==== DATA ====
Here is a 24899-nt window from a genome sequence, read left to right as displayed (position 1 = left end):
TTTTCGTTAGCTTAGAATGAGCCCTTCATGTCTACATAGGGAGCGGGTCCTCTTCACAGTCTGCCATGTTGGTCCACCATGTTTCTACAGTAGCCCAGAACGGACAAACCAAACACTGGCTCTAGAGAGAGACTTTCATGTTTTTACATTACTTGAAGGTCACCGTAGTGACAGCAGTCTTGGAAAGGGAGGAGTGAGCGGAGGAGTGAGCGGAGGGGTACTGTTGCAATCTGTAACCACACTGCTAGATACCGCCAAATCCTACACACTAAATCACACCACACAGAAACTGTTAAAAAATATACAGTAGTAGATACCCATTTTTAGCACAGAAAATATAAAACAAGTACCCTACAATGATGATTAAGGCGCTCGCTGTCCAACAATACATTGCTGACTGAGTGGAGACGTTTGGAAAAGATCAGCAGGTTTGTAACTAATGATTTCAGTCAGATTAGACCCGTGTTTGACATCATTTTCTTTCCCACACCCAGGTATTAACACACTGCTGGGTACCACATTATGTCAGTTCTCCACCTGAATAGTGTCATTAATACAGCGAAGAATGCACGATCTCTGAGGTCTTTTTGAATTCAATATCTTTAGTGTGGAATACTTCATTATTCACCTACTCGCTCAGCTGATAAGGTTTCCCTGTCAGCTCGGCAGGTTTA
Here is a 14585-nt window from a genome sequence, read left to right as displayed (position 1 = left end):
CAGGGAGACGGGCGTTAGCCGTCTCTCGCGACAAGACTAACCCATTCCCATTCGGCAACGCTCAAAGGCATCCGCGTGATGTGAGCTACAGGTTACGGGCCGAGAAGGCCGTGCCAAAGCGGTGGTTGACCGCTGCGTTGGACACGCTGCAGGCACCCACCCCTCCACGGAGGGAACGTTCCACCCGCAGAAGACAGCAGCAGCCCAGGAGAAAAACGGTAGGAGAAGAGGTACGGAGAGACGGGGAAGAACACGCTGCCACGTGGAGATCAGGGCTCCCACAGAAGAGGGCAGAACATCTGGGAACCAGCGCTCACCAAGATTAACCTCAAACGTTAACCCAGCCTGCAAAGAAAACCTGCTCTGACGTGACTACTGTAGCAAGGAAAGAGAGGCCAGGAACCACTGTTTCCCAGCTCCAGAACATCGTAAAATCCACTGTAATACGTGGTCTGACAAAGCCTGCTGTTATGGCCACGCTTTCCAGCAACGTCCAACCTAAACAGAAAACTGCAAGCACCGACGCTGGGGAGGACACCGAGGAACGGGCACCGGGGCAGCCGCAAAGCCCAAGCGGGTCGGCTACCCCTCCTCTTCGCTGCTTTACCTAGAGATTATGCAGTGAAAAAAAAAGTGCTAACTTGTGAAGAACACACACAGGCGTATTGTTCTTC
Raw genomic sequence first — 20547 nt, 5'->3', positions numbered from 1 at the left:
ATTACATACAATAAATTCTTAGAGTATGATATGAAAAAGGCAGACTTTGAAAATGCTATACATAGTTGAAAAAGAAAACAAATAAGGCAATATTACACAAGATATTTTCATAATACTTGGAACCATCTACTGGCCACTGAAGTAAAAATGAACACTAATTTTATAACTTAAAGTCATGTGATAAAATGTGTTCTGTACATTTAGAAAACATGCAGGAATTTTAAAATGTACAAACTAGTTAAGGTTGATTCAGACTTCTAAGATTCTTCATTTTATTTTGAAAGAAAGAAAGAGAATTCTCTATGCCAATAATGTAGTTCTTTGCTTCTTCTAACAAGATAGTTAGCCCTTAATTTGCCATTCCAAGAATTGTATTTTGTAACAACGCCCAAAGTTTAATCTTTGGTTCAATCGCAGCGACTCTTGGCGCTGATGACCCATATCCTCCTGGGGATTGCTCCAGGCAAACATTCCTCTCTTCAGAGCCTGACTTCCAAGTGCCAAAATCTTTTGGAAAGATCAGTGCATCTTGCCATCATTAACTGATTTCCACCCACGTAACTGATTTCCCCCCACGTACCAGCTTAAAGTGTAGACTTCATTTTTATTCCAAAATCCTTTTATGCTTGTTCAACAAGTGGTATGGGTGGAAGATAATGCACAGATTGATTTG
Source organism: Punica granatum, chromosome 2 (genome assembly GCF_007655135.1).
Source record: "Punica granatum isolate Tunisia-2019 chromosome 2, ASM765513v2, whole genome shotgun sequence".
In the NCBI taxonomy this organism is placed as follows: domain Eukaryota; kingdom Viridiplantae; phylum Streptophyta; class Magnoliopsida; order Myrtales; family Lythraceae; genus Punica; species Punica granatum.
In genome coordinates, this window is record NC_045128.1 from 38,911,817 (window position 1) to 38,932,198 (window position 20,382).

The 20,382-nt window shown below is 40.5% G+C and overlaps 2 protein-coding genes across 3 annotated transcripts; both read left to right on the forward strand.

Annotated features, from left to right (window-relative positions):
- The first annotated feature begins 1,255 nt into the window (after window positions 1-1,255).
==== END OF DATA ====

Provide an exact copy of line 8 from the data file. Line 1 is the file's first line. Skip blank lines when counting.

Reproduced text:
Source record: "Punica granatum isolate Tunisia-2019 chromosome 2, ASM765513v2, whole genome shotgun sequence".